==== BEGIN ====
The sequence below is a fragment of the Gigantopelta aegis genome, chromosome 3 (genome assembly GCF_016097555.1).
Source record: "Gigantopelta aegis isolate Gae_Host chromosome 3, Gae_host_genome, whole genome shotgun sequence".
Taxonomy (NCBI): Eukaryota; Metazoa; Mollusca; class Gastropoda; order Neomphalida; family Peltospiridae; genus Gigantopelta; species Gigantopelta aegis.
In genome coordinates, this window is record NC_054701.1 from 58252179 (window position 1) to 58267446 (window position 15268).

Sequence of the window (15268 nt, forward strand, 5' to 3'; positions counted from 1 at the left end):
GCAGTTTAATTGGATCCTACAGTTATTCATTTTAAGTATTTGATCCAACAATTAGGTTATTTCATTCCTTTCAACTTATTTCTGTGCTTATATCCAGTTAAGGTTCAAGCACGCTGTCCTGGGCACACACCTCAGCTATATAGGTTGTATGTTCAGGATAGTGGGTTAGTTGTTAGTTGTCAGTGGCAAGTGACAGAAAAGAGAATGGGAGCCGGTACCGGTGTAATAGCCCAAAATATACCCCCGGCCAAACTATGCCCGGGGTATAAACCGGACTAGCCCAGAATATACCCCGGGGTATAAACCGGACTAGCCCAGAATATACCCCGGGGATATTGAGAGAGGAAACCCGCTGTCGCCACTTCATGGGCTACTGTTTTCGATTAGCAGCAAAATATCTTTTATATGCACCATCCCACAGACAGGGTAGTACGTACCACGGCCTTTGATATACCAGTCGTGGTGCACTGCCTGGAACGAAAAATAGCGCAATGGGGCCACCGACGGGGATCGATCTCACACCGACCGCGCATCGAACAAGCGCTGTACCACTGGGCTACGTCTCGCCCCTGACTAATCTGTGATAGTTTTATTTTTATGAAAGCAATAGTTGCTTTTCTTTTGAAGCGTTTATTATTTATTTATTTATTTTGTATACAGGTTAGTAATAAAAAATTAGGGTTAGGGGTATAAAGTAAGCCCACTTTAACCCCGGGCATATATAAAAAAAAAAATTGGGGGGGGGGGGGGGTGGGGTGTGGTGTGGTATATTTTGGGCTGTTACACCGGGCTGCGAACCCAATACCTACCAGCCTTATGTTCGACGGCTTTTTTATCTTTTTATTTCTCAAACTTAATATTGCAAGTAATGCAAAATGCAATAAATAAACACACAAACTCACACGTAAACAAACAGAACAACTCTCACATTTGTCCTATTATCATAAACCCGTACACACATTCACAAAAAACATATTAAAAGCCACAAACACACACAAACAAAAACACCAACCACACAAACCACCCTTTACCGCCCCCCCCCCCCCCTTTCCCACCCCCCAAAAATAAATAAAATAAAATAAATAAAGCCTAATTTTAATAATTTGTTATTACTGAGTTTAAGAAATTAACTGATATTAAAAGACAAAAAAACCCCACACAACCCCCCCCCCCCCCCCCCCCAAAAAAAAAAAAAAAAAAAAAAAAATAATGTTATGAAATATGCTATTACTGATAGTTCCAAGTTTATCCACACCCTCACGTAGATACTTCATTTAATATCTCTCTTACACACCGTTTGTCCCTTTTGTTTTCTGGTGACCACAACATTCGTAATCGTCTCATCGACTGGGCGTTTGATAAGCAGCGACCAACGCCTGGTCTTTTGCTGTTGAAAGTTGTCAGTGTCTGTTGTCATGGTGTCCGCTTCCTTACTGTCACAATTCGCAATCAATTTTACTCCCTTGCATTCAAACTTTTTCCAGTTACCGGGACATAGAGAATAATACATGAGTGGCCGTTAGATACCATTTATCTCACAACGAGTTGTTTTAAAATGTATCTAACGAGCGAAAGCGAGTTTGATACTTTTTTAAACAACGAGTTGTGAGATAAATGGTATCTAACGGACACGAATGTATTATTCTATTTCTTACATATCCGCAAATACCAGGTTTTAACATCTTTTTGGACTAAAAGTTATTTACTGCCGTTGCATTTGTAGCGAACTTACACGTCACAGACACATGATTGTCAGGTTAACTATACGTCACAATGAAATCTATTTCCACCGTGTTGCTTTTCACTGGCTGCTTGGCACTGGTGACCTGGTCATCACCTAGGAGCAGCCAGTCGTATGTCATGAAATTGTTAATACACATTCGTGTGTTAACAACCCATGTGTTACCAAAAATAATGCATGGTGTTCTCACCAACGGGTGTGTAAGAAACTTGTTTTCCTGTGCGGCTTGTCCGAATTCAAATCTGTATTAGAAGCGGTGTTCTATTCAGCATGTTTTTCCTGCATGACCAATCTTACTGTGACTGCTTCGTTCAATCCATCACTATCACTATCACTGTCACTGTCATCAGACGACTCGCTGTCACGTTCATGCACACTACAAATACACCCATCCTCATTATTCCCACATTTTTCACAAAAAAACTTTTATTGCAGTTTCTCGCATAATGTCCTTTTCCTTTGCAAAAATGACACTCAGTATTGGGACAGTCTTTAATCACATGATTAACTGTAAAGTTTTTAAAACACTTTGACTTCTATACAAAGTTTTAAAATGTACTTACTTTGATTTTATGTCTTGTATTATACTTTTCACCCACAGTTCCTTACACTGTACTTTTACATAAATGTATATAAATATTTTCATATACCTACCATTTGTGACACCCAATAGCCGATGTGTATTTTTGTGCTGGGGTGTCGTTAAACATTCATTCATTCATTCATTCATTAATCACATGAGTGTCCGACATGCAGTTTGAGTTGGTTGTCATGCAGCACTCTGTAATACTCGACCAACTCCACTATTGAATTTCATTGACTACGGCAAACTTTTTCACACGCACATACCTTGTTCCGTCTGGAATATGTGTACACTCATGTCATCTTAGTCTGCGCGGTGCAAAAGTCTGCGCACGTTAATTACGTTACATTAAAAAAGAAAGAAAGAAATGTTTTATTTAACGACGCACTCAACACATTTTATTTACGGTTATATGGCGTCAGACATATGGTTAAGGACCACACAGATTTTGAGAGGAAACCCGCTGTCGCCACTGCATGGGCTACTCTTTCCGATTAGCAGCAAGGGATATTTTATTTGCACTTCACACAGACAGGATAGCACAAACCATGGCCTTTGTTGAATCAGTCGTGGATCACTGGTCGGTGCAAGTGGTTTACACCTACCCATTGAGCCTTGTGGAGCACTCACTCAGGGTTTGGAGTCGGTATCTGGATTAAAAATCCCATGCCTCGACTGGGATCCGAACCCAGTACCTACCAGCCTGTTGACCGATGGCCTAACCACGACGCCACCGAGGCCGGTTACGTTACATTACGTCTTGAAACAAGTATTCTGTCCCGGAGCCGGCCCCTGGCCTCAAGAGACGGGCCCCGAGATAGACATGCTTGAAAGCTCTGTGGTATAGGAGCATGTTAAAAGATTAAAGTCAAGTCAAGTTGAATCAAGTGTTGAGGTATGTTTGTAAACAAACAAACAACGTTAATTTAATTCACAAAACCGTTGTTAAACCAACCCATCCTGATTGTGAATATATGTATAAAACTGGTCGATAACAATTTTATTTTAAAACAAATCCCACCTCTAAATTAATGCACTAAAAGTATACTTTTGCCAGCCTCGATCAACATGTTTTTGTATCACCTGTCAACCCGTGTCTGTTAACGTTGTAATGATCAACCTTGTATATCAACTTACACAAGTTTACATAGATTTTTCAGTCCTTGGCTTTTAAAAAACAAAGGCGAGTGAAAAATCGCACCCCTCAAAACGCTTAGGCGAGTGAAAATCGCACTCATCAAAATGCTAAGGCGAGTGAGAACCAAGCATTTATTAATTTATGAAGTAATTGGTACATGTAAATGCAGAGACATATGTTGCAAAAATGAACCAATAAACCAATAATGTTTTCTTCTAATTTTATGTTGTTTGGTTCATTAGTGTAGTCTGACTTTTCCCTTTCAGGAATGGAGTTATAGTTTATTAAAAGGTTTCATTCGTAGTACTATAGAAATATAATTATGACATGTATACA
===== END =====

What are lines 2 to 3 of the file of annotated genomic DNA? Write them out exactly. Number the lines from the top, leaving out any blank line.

Source record: "Gigantopelta aegis isolate Gae_Host chromosome 3, Gae_host_genome, whole genome shotgun sequence".
Taxonomy (NCBI): Eukaryota; Metazoa; Mollusca; class Gastropoda; order Neomphalida; family Peltospiridae; genus Gigantopelta; species Gigantopelta aegis.